French madeleines

Spring really is peeking round the corner with the bulbs coming up on the patio, the daffodils and snowdrops in St James’s Park and the nights getting a bit brighter. My in-laws are visiting this weekend, which always means good food and drink, and I thought I’d contribute with a new favourite recipe.

Madeleines and a tea

French madeleines

Of course I’d heard about Proust’s famous encounter with madeleines in his In Search of Lost Time (a series on my reading list for years now though I’m no closer to actually starting!), but I’d never eaten one and hadn’t the faintest idea how to bake them. But I was inspired to try after I saw Michel Roux Jr. cook them for Mary Berry on television. I found this recipe on the BBC Good Food site and think it’s almost fool proof.

Madeleines are small, light sponge cakes with a shell pattern on one side due to the tray you cook them in. They come from the Lorraine region in northeastern France, and they’re perfect for a light treat when you don’t want to go overboard on sweets.

You will need a madeleine tray if you want to achieve the shell pattern, but they’re not too expensive. I bought mine on Amazon.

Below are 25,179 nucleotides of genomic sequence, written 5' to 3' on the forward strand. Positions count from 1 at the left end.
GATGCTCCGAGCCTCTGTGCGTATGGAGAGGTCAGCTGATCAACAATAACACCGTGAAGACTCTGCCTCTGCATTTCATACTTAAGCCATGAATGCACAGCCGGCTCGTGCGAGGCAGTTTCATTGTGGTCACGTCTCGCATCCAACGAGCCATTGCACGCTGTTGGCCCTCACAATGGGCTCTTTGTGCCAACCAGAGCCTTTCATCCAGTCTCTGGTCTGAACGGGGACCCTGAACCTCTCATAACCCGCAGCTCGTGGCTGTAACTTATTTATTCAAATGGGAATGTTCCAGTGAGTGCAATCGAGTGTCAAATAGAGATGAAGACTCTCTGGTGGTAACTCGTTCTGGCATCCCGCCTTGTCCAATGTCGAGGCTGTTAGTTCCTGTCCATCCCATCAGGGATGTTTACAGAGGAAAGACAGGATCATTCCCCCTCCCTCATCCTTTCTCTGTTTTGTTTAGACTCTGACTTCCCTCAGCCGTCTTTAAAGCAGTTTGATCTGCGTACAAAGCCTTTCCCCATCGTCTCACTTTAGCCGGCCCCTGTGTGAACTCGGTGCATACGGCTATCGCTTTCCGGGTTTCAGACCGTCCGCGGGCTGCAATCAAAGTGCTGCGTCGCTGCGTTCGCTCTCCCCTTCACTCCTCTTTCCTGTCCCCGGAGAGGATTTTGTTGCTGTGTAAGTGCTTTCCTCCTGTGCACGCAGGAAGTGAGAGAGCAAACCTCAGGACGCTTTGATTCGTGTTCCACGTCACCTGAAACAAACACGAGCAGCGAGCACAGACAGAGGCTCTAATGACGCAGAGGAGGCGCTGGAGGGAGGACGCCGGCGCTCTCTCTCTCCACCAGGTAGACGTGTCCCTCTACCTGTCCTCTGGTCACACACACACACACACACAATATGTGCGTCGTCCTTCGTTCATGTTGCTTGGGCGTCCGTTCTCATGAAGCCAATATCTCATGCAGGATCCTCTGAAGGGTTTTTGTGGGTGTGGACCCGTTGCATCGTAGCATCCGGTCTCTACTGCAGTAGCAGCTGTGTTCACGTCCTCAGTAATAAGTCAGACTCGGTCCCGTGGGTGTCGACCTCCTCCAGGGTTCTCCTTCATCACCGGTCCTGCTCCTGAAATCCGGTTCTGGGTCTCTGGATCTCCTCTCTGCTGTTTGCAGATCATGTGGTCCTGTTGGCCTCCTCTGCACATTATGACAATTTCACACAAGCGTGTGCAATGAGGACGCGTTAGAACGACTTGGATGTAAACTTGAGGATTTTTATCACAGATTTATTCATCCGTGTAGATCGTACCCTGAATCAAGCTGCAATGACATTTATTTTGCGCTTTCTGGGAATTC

Ingredients

2 eggs, beaten

100g caster sugar

100g plain flour, plus extra for dusting the pan

1 lemon, zest and juice

¾ tsp baking powder

100g butter, melted and cooled slightly, plus extra for greasing the pan

Whisk together the eggs and sugar till frothy. Lightly whisk in the rest of the ingredients and then leave to stand for 20 minutes.

Preheat the oven to 200 C. Brush the tray with a little melted butter then shake in a little flour to coat, tapping out the excess.

You don’t want to overfill your tray otherwise the edges will go brown. I’ve found that using a large tablespoon is sufficient. Just scoop up a spoonful of batter and drop lightly in the middle of the depression on the tray. The batter will settle itself – you don’t need to spread it into place.

Madeleines in tray

Bake 8-10 minutes till the mixture has risen in the middle and is fully cooked through. Cool on a wire rack and then serve with tea or coffee.

Michel Roux Jr. says that these are best eaten within an hour, and he’s right. They won’t keep for days, but they’re so easy to bake that you can make them up the day you need them without too much hassle.

Hope you love them as much as I do. Enjoy!

A plate of madeleines

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